A pool with its own rain maker, a veggie patch on wheels, complete with pinwheel, and strings of Christmas tree bulbs carefully chosen to match the posies in a June-blooming front garden…. Yup, these can only mean one thing–the annual Cabbagetown garden tour in downtown Toronto. Yesterday, I did this annual walkabout with one of my best friends. The two of us have been meeting up to take part in this self-guided tour for years now and we still can’t decide whether it’s the jaw-dropping gardens (some of them so small you can barely swing a glass of chardonnay), the gardeners (all passionate about their very personal paradises), or getting to sneak peaks into the windows of some of the most crazy-stylish homes in town. Here’s a taste of what we discovered this year. All of these ideas reflect their very urban environment yet they can all inspire ways to personalize a suburban yard, too. Click on any image to start the slideshow.
What do you do when your carport takes up most of your backyard? Make it a garden feature. Cleverly, these garden owners used slats to create walls around the parking area so there’s still a sense of space and light. The slatted walls even give the garden, which wraps around two sides of the garage an Asian-inspired garden setting.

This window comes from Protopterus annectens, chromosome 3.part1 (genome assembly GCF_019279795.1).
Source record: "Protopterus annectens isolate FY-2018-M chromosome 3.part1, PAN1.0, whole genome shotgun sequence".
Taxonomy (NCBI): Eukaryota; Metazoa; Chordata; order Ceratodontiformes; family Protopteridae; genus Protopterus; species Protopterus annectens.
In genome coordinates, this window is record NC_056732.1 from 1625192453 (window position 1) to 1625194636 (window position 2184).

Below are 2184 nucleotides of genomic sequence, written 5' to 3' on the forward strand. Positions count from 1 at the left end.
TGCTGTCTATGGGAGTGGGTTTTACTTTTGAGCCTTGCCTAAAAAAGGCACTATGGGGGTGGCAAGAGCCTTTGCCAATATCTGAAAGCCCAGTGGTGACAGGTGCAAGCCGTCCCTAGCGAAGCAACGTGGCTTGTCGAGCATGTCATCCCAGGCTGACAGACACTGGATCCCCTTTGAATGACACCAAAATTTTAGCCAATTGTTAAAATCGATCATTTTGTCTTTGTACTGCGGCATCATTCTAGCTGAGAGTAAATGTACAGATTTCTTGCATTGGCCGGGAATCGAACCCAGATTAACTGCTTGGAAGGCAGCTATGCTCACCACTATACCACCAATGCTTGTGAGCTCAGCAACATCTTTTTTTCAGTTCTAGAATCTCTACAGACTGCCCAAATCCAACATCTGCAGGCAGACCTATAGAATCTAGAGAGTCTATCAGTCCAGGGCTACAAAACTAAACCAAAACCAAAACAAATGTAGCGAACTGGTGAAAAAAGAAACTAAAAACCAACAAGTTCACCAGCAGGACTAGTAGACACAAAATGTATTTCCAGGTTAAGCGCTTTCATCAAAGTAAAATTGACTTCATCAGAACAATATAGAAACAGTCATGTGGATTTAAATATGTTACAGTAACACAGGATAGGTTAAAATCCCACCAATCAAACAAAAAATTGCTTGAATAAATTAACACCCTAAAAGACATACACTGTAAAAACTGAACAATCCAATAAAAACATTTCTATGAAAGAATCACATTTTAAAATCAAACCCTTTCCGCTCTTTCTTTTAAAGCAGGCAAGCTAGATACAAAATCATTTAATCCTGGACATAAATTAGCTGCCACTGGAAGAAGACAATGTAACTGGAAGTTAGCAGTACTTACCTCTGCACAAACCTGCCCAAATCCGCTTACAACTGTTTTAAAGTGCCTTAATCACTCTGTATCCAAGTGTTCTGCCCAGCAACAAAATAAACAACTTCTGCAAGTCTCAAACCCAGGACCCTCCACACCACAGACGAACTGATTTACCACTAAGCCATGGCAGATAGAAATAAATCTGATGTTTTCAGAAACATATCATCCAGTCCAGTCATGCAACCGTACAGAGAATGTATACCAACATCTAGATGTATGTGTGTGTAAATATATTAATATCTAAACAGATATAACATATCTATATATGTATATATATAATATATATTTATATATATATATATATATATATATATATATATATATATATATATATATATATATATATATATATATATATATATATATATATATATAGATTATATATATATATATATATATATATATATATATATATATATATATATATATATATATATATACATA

This backyard pool took up almost all the space in the owner’s back yard. A fountain in the form of a metal arch, spanning the middle of the pool, created a curtain of dripping water which neatly drowned out city noises.
In the dark inner courtyard of a multi-storey co-op, a newly installed garden features a small pond, a place to sit, and this wonderful dog sculpture, perfectly positioned under the fire escape.
Who said a sidewalk has to be boring? Not this gardener, who claimed the foot-width of space between fence and sidewalk, installing a raised garden using long strips of metal which have nicely aged to a rusty finish.
When your little home is pressed up against a multi-storey cement block wall, make it work for you.
This trio of planted containers hovers above your head and catches your eye just as you walk out of the building from below street level. With their pales leaves strikingly veined in pink, you can’t help but stare at them, rather than the parked cars lining the adjacent sidewalk.
I want to come back here at night to see this tiny front garden lit up with coral coloured flowers and matching lights.
On a roof of a co-op, a garden flourishes with built-in beds and several rolling containers for individual veggie harvests.